[ Back to EurekAlert! ] Public release date: 1-Nov-2007
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Contact: Kate Olderman Tavella
kate.olderman@uphs.upenn.edu
215-349-8369
University of Pennsylvania School of Medicine

A missed shot: The failure of HPV vaccination state requirements

Penn experts discuss strategies for future, long-term success

In an article appearing in the current issue of Clinical Pharmacology & Therapeutics, experts from the University of Pennsylvania Center for Bioethics and Johns Hopkins Berman Institute of Bioethics review the controversy surrounding the human papillomavirus (HPV) vaccine debate, and its effects on ethical and public health issues.

“The arrival of Gardasil® was a major achievement for cervical cancer prevention efforts worldwide,” says Jason Schwartz, MBE, Researcher, Penn’s Center for Bioethics and Department of History & Sociology of Science, and lead author. “Much of the initial enthusiasm for the vaccine was lost amid the controversy surrounding state proposals that would require teenage girls to be vaccinated in order to attend school. The events of the past year reveal important lessons regarding ways to introduce new vaccines successfully and in an ethically responsible manner."

In the months leading up to the June 2006 approval of Gardasil®, there was unprecedented media coverage and support from even socially-conservative groups. However, this support for the vaccine began to slow in September 2006 following the introduction of a bill in the Michigan state legislature that would require the vaccination of girls attending public schools. Additional states also were quick to propose similar legislation. In response to the legislation, numerous groups expressed their opposition by arguing that it was either too soon to consider an HPV requirement, or that the sexual transmission of the virus did not warrant requiring the vaccine in schools.

The opposition grew when the governor of Texas issued an executive order requiring HPV vaccination for all girls entering the sixth grade. Critics of state HPV requirements called attention to how these policies violated obligations to respect parental autonomy. However, many critics often overlooked opt-out provisions, implying that the proposals made vaccination compulsory.

The authors note that, “Quite apart from whether it was prudent public health policy to implement state requirements for HPV vaccination so soon after the vaccine’s licensure, these attacks on the state initiatives may have exacted a very real ethical price in terms of the public’s understanding of the justifications for state vaccination requirements generally, as well as the public’s understanding of the merits of the HPV vaccine itself.” Additionally, they suggest that issues of price gouging, corporate profits, and political motives, may have also added to the opposition.

In order to move forward with cervical cancer prevention efforts, the authors suggest that attention be focused on assessing the long-term safety of the vaccine, while implementing effective patient and provider educational programs about HPV and the HPV vaccine, as this is the model that other successful vaccination programs have followed. "With a second HPV vaccine expected to be approved in early 2008, it is vital to understand the strategies that are most likely to lead to the long-term success of this remarkable weapon against cervical cancer," says Schwartz.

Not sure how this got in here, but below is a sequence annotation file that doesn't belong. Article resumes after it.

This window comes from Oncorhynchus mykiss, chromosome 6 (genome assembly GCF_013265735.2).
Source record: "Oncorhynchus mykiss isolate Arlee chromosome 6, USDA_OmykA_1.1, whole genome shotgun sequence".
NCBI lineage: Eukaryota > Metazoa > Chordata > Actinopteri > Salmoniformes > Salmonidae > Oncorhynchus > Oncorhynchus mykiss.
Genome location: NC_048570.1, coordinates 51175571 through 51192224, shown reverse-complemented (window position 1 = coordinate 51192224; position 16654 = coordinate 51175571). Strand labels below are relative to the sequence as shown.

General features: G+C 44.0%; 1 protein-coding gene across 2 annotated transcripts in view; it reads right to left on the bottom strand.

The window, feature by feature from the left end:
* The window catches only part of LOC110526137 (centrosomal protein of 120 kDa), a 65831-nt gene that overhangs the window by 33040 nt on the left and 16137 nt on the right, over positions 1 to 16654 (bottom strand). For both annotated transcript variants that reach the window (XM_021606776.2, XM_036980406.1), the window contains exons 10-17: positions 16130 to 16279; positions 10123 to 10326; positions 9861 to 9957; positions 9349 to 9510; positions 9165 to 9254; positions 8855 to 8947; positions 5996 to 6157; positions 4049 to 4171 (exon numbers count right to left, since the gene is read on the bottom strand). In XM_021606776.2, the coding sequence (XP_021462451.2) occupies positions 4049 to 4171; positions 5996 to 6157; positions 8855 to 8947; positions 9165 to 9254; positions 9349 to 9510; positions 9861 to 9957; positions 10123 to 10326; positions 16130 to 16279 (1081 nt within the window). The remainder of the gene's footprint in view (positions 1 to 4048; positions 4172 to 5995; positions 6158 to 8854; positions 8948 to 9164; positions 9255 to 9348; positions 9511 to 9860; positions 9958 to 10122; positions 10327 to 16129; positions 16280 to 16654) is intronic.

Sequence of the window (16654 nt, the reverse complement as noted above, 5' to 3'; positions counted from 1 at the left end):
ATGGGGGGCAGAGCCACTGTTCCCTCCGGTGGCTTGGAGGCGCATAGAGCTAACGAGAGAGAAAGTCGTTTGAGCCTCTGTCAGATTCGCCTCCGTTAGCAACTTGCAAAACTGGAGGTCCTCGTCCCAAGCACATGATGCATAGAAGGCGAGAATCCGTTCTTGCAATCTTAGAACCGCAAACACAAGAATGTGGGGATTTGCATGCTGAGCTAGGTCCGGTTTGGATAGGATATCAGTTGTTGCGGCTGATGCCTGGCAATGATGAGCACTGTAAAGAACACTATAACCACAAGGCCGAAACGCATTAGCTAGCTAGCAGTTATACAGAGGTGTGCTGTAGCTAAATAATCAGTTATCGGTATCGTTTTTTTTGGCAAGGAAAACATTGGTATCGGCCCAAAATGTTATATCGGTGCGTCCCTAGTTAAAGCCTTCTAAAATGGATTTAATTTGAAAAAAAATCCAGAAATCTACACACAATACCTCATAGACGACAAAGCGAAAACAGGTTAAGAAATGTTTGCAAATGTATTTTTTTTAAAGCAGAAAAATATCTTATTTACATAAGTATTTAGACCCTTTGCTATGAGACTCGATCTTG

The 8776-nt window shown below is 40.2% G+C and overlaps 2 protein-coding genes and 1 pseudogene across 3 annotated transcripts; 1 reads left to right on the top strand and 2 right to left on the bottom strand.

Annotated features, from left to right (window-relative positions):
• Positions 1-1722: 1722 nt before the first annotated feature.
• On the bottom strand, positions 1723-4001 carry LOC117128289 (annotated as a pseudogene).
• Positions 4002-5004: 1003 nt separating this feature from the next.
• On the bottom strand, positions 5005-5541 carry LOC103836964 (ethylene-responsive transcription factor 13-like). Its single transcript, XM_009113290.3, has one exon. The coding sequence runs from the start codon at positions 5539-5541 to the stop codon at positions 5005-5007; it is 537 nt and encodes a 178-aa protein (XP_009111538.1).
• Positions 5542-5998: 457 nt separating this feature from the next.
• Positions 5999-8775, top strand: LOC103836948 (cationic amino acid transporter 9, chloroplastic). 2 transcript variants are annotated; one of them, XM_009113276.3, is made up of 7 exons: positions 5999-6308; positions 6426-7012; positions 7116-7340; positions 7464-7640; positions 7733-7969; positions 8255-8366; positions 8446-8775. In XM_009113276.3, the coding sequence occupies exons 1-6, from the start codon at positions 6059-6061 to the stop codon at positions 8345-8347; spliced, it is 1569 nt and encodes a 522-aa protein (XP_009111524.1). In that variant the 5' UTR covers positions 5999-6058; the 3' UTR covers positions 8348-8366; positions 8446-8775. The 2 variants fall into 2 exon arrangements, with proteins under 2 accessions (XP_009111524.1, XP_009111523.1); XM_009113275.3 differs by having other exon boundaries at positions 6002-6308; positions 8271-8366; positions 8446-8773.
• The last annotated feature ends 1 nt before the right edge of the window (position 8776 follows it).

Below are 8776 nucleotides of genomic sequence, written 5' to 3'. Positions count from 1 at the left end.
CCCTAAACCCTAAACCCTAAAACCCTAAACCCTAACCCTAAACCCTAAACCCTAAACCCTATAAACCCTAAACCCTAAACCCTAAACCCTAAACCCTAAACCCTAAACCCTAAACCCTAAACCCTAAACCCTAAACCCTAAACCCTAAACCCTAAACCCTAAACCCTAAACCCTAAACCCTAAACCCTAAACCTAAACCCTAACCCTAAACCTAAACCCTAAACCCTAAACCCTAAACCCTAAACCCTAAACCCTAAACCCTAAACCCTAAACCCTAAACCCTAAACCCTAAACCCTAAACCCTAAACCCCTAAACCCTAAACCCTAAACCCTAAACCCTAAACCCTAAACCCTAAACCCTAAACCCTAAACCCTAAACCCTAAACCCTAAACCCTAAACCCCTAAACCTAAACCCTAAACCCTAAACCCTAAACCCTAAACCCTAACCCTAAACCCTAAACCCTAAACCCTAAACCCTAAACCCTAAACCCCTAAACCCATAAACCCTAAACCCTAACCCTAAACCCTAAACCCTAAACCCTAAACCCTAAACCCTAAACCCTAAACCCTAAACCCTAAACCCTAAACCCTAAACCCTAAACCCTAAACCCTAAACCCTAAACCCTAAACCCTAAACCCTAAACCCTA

The authors also discuss the importance of designing and implementing HPV vaccination programs in developing countries. "Cervical cancer is a worldwide concern, but its impact is particularly severe in the developing world,” says Schwartz. “It would be tragic if the negative attention created by the debate over HPV vaccine ‘mandates’ in the U.S. hamper efforts to make the vaccine available to those internationally who could benefit most from it."

Additional article authors are Arthur Caplan, PhD, Director, Center for Bioethics, Penn; Ruth Faden, PhD, MPH, the Philip Franklin Wagley Professor of Biomedical Ethics and Executive Director of The Phoebe R. Berman Bioethics Institute, Johns Hopkins University; and Jeremy Sugarman, MD, MPH, MA, the Harvey M. Meyerhoff Chair of Bioethics and Medicine at the Phoebe R. Berman Bioethics Institute, Johns Hopkins University

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This work was supported by grants from the Burroughs Wellcome Fund (Ethics and Vaccine Policy Initiative: Planning Conference) and the University of Pennsylvania Provost’s Interdisciplinary Seminar Fund.

PENN Medicine is a $3.5 billion enterprise dedicated to the related missions of medical education, biomedical research, and excellence in patient care. PENN Medicine consists of the University of Pennsylvania School of Medicine (founded in 1765 as the nation's first medical school) and the University of Pennsylvania Health System.

Penn's School of Medicine is currently ranked #3 in the nation in U.S.News & World Report's survey of top research-oriented medical schools; and, according to most recent data from the National Institutes of Health, received over $379 million in NIH research funds in the 2006 fiscal year. Supporting 1,400 fulltime faculty and 700 students, the School of Medicine is recognized worldwide for its superior education and training of the next generation of physician-scientists and leaders of academic medicine.

The University of Pennsylvania Health System includes three hospitals — its flagship hospital, the Hospital of the University of Pennsylvania, rated one of the nation’s “Honor Roll” hospitals by U.S.News & World Report; Pennsylvania Hospital, the nation's first hospital; and Penn Presbyterian Medical Center — a faculty practice plan; a primary-care provider network; two multispecialty satellite facilities; and home care and hospice.



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